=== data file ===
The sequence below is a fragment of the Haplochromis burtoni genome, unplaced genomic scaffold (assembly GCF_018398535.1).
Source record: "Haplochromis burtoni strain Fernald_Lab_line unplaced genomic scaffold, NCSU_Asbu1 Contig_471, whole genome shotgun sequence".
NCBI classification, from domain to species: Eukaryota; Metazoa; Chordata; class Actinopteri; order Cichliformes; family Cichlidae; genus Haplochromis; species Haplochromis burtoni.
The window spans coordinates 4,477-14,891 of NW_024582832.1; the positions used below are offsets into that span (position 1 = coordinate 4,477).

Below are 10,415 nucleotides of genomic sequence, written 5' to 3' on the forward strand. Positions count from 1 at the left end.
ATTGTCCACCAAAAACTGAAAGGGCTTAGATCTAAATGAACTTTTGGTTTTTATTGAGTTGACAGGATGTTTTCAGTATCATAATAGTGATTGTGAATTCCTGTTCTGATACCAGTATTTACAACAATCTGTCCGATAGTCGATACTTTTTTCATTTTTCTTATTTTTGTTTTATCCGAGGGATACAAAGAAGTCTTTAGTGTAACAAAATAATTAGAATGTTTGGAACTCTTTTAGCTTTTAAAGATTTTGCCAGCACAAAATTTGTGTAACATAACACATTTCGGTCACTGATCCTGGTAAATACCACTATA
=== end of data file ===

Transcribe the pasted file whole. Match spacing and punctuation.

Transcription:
The sequence below is a fragment of the Haplochromis burtoni genome, unplaced genomic scaffold (assembly GCF_018398535.1).
Source record: "Haplochromis burtoni strain Fernald_Lab_line unplaced genomic scaffold, NCSU_Asbu1 Contig_471, whole genome shotgun sequence".
NCBI classification, from domain to species: Eukaryota; Metazoa; Chordata; class Actinopteri; order Cichliformes; family Cichlidae; genus Haplochromis; species Haplochromis burtoni.
The window spans coordinates 4,477-14,891 of NW_024582832.1; the positions used below are offsets into that span (position 1 = coordinate 4,477).

Below are 10,415 nucleotides of genomic sequence, written 5' to 3' on the forward strand. Positions count from 1 at the left end.
ATTGTCCACCAAAAACTGAAAGGGCTTAGATCTAAATGAACTTTTGGTTTTTATTGAGTTGACAGGATGTTTTCAGTATCATAATAGTGATTGTGAATTCCTGTTCTGATACCAGTATTTACAACAATCTGTCCGATAGTCGATACTTTTTTCATTTTTCTTATTTTTGTTTTATCCGAGGGATACAAAGAAGTCTTTAGTGTAACAAAATAATTAGAATGTTTGGAACTCTTTTAGCTTTTAAAGATTTTGCCAGCACAAAATTTGTGTAACATAACACATTTCGGTCACTGATCCTGGTAAATACCACTATA